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  • Writer's pictureJohn Lim

MF 243 : Book writing midpoint check-in

Updated: Jun 22, 2022

On this episode, we do a midpoint check-in to see where you are with your book and areas to start working ahead towards. More at

Moving Forward is also available on Apple Podcasts, Stitcher Radio, Google Podcasts, Spotify, and Amazon Music.

Part 1: Funky July, frayed Macbook power cord

July was a funky month. One of the smaller but significant mishaps that occurred is that my Macbook power cord cable frayed. I’ve had my Macbook for almost 5 years and if you know me, you’ll know that I absolutely baby it. In fact, when I took it into the Apple store two years ago for an unrelated issue, the Applecare guy complimented on how new my computer looked.

So it came as a surprise when I noticed a week or two ago that my Macbook power cord was frayed at the edge. As a result, power was only sporadically going to the Macbook. While I have no problem buying a replacement, I usually try to troubleshoot the issue myself first.

I went on YouTube which I’ve noticed has replaced Wikipedia and eHow as a go-to source for “how to” information and discovered that this is a common issue. A number of videos cover basic repair suggestions with duct tape to more sophisticated techniques that require soldering and other intricate tools.

I’m not a mechanical person but I know enough to do the basics. The best videos I saw were not on repairing the cable but preventing the fraying from happening in the first place. Since Macbook power cords are designed to wrap around the power box, over time this causes stress to the cable ends. As a result, the cable gets worn and can fray. Many of the videos suggested using electrical tape to reinforce the cable. But the most clever solution I saw was to take the spring coil from a clicker pen and wrap it around the cable to reinforce it. Both solutions are great for preventative care but unfortunately, didn’t resolve my issue. It looks like I’ll have to get a new power cord but now I’m more mindful of preventative care.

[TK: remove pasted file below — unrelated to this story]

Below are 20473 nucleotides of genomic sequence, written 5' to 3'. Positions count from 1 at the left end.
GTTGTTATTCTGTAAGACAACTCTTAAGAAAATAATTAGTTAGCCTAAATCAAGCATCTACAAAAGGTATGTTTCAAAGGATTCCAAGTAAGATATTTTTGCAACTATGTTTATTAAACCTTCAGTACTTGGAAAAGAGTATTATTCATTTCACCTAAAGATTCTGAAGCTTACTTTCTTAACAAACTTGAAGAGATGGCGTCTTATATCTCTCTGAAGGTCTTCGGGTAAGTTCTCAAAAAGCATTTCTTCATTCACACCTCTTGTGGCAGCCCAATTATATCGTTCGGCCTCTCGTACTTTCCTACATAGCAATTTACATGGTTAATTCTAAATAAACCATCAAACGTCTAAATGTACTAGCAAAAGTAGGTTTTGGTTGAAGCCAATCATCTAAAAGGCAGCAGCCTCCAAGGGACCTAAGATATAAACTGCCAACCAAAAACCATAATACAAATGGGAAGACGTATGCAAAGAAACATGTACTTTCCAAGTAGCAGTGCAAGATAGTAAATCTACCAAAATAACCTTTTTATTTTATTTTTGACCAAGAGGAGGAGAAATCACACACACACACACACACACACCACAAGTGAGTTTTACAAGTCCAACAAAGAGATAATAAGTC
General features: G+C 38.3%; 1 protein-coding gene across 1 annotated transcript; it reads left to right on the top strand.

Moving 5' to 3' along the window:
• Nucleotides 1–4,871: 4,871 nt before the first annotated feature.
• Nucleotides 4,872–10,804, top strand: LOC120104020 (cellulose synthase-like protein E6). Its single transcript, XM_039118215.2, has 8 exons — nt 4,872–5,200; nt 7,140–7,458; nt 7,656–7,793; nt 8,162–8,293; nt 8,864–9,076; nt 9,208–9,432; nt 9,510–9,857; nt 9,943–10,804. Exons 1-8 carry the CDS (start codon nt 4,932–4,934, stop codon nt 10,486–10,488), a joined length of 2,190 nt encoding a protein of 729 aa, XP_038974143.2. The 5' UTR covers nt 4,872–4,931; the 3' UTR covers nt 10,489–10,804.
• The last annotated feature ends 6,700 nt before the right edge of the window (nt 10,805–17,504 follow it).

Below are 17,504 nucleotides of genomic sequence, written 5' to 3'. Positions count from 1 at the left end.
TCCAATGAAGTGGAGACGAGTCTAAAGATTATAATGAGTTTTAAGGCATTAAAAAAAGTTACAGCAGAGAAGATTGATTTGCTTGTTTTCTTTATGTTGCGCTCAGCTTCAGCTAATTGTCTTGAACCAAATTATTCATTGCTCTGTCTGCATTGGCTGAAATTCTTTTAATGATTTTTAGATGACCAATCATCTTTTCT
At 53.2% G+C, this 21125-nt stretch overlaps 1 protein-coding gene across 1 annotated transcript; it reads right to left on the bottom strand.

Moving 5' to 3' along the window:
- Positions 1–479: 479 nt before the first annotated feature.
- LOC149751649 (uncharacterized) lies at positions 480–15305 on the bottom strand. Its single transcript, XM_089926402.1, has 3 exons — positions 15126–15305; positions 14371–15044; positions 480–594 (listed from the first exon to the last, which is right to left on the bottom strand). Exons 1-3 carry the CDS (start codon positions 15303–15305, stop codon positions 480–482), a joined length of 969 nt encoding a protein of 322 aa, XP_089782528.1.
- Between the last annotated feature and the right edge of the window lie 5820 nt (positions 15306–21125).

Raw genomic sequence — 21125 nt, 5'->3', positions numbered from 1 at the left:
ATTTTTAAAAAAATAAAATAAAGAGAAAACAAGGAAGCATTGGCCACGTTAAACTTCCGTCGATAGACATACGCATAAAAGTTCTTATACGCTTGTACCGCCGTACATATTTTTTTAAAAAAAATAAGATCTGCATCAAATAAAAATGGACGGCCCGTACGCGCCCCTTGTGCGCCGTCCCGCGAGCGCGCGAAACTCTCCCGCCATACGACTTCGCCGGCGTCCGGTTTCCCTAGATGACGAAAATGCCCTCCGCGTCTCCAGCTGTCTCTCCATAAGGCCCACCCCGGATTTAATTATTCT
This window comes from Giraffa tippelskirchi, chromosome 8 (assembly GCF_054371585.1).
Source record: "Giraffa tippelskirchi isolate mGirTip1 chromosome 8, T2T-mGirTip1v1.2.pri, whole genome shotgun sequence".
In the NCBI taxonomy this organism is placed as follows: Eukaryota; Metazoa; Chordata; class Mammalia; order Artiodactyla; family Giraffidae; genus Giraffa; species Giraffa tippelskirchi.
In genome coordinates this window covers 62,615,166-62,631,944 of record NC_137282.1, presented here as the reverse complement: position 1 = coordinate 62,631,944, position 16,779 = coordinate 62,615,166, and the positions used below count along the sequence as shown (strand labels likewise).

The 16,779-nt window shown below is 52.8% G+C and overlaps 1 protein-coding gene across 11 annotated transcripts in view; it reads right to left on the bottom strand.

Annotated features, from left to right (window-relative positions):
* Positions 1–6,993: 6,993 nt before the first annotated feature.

How about you? What weird mishaps and clever solutions did you discover in July?

Part 2: Midpoint check-in

[NOTE: the books mentioned in this episode are out of print. For more, check out episode 388.]

We’ve been talking a lot about writing your first book over the past several months. So now might be a good idea to a midpoint check-in with a task list. Many of you are still in the writing or even the ideation stage so I don’t expect you to be following the podcast in real-time. However, the episodes will serve as a reference as you hit certain benchmarks with your book.

A good time to use this checkpoint is when you are nearing the end of your manuscript’s first written draft or if you’re in the first rewrite and self-edit but have not yet retained a professional editor for your work. Let’s cover a few checkpoints.


By now your book shouldn’t be this vague or an amorphous blob of text. Rather, it should be methodically organized like building blocks: folders, documents, sections, and chapters. Your guidepost or compass is BME or beginning-middle-end.